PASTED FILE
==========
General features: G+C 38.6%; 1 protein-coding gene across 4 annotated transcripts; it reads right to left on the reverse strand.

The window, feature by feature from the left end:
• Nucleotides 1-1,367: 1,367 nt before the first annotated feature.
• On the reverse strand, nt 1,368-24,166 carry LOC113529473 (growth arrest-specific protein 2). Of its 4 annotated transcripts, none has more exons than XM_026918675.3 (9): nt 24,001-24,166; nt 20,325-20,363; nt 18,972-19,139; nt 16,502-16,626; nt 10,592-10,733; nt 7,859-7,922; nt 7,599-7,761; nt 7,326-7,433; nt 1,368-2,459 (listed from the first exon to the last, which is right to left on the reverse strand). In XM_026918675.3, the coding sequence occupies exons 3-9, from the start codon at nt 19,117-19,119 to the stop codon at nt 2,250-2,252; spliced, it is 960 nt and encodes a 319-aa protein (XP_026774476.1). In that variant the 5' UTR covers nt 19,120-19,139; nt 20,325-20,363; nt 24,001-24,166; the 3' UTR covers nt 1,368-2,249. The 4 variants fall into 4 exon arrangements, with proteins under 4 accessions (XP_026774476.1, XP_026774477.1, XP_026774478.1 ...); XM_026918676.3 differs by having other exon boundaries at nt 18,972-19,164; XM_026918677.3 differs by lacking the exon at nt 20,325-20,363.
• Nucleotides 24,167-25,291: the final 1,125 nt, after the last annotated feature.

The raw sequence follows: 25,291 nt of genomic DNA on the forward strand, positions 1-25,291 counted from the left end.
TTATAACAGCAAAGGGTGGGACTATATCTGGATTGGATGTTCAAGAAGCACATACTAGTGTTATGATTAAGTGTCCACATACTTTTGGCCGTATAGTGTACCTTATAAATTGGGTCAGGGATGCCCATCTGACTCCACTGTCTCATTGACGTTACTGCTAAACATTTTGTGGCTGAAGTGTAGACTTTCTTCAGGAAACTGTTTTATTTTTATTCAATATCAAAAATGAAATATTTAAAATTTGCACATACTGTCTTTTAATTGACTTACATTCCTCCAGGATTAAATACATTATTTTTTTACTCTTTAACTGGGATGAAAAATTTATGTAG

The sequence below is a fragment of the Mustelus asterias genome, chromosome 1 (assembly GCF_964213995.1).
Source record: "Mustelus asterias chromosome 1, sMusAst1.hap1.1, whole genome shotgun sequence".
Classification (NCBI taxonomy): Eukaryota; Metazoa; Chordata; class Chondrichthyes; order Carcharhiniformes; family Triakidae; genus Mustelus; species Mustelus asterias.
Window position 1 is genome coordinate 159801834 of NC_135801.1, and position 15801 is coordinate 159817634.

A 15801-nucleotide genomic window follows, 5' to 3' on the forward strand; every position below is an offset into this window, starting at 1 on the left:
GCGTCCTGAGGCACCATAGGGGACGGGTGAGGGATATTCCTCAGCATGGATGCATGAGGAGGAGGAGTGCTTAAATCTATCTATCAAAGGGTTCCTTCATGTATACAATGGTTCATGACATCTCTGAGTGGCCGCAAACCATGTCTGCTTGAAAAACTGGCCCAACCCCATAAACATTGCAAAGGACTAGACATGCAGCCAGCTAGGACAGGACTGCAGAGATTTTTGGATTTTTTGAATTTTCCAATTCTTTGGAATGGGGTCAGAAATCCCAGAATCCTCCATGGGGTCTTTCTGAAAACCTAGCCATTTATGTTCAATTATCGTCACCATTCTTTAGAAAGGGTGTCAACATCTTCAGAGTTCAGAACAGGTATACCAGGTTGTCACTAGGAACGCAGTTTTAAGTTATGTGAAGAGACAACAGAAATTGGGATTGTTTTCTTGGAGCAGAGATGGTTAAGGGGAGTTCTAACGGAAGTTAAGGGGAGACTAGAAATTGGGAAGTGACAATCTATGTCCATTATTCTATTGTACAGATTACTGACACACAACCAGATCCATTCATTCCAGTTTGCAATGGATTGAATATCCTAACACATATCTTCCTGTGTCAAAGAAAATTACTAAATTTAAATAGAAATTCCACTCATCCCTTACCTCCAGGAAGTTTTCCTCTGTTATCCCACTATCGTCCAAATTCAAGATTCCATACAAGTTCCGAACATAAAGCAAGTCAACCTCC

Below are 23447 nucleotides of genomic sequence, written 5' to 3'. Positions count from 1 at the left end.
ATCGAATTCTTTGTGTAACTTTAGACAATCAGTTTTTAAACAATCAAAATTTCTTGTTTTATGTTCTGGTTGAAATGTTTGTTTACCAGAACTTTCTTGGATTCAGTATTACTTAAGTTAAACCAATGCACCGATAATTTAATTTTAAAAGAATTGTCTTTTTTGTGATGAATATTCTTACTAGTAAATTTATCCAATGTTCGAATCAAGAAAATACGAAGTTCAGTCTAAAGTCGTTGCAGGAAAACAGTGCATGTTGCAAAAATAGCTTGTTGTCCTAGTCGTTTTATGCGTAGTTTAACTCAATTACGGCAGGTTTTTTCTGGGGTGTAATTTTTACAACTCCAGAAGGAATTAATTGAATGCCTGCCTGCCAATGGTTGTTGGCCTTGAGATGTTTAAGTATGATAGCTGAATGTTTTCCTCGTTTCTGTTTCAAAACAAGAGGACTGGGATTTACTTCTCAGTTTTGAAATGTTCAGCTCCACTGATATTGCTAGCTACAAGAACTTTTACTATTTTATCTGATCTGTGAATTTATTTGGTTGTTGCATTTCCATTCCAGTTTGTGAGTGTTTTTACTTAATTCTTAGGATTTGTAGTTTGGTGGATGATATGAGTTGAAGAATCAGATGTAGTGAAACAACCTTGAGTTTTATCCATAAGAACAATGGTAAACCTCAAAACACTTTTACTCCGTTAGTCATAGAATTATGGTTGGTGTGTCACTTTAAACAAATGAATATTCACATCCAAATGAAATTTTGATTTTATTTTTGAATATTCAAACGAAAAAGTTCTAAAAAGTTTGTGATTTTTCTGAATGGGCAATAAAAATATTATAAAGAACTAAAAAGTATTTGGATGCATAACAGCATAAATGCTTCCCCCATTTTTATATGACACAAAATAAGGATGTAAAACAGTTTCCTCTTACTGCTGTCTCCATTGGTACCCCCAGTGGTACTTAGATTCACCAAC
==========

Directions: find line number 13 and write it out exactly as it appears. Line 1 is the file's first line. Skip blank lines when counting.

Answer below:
GCGTCCTGAGGCACCATAGGGGACGGGTGAGGGATATTCCTCAGCATGGATGCATGAGGAGGAGGAGTGCTTAAATCTATCTATCAAAGGGTTCCTTCATGTATACAATGGTTCATGACATCTCTGAGTGGCCGCAAACCATGTCTGCTTGAAAAACTGGCCCAACCCCATAAACATTGCAAAGGACTAGACATGCAGCCAGCTAGGACAGGACTGCAGAGATTTTTGGATTTTTTGAATTTTCCAATTCTTTGGAATGGGGTCAGAAATCCCAGAATCCTCCATGGGGTCTTTCTGAAAACCTAGCCATTTATGTTCAATTATCGTCACCATTCTTTAGAAAGGGTGTCAACATCTTCAGAGTTCAGAACAGGTATACCAGGTTGTCACTAGGAACGCAGTTTTAAGTTATGTGAAGAGACAACAGAAATTGGGATTGTTTTCTTGGAGCAGAGATGGTTAAGGGGAGTTCTAACGGAAGTTAAGGGGAGACTAGAAATTGGGAAGTGACAATCTATGTCCATTATTCTATTGTACAGATTACTGACACACAACCAGATCCATTCATTCCAGTTTGCAATGGATTGAATATCCTAACACATATCTTCCTGTGTCAAAGAAAATTACTAAATTTAAATAGAAATTCCACTCATCCCTTACCTCCAGGAAGTTTTCCTCTGTTATCCCACTATCGTCCAAATTCAAGATTCCATACAAGTTCCGAACATAAAGCAAGTCAACCTCC